Or how about the parent who comes with a sincere concern about a child, and the only response is steely board member faces and, “thank you.” Consider this: the courtesy of restating the concern to make sure the board heard correctly, acknowledging the concern, and then turning it over to the superintendent with the request that you as a board be informed of how it is handled?
The issue here is, do you want to emulate a legislative model of disdain, mockery, or intolerance? Or, as a governing body, would you prefer to be a board that values hearing from those who elected members – and that honors and respects the work of its staff? The goal is to increase communication and interaction rather than develop a culture of fear, disrespect or loathing and that eventually begs for the board to be treated the same way. Consider professional development on listening that builds constructive and respectful deliberations.
7. Limit presentations and tie each one to a student achievement goal/Result
You value hearing from parent groups and students. You want to hear the “good stuff.” But time can slip away and suddenly the important agenda items that will require another two hours are going to start late with weary members.
Consider this: each presentation tied to the impact on student achievement. Focused. Clear. Purpose stated upfront. And then, limit the time allotted for any and all presentations. The board must get to all of its important work in a timely manner if it is to be effective.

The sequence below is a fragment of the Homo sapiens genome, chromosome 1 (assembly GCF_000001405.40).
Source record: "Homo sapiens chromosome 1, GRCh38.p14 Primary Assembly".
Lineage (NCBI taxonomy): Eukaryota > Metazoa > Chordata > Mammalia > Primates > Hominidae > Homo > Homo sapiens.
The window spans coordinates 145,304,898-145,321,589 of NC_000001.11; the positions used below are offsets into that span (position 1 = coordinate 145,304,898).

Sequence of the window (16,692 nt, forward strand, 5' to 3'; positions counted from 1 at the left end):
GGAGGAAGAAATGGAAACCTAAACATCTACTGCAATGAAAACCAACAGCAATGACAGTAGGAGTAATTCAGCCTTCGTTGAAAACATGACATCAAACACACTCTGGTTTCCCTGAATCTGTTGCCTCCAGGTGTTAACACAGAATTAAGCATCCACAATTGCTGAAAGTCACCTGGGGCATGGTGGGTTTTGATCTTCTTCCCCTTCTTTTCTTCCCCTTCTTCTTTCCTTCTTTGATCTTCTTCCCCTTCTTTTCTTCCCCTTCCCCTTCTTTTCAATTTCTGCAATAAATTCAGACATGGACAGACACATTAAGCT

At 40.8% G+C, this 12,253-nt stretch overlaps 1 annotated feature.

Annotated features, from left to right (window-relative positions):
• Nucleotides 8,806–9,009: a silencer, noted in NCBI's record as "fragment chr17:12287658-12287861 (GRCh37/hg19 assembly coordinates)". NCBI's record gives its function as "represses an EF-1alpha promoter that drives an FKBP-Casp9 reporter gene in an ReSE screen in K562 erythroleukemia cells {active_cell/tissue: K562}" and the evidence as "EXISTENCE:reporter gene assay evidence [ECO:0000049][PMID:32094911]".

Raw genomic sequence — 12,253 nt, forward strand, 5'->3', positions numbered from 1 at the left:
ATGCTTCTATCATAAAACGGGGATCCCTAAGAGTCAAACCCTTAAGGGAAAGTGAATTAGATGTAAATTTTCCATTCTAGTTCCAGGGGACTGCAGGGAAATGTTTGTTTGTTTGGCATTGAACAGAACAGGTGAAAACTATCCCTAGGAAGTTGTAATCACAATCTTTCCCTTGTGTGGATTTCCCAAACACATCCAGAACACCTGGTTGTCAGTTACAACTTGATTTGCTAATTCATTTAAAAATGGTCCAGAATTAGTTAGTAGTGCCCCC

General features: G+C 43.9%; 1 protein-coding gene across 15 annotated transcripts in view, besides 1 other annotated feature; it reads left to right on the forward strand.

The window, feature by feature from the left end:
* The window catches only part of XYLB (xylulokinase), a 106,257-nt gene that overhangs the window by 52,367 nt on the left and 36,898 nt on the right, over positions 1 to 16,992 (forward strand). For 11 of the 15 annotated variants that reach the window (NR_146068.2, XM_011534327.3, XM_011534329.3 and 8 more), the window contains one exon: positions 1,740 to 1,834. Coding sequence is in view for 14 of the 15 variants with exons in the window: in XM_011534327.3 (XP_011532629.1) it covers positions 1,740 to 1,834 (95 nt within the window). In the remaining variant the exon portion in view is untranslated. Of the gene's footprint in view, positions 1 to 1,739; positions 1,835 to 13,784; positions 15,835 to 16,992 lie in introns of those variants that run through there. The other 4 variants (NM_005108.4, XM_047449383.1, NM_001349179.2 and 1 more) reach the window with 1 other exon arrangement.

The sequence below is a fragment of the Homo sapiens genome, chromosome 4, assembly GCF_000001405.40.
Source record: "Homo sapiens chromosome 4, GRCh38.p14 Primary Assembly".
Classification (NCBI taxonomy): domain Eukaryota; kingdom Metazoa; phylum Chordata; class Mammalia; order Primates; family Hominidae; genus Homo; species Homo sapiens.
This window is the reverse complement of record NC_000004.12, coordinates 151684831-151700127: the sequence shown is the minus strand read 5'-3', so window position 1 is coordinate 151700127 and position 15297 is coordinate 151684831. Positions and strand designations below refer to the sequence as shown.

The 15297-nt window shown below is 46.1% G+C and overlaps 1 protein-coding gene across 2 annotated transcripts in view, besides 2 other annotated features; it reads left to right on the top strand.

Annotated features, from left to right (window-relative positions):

Any of the boards cited previously can attest to the wisdom of time limits. As well, in Nashville TN and Clark County NV, the school boards choose to move some of the presentations and awards to a separate and stand- alone meeting to enable deliberative board work to be achieved at the business meeting.
8. Configure the meeting table and room so members can make good eye contact, read body language and communicate effectively with each other
Odd how we place a line of chairs, facing the audience, and yet try to engage in meaningful discussion among fellow members. It looks and feels contrived. It is commonly believed that good eye contact with the person with whom you are talking is necessary, but yet we build structure that prevents it.
To enable good discussion, camaraderie, focus, the ability to see, hear and read your colleagues, a table and room set-up should be thoughtfully configured.
Boards that undertook a boardroom “transformation” include Nashville, TN; Calgary CN; Racine WI and several others.
A lot of information here – and contacts for those you might wish to talk with. Good people, who debriefed and found ways to improve their governance performance as evidenced at their board meetings.
Could your board and superintendent benefit from consultative help to increase the effectiveness of your meetings? If so, we welcome the opportunity to help in this critical work!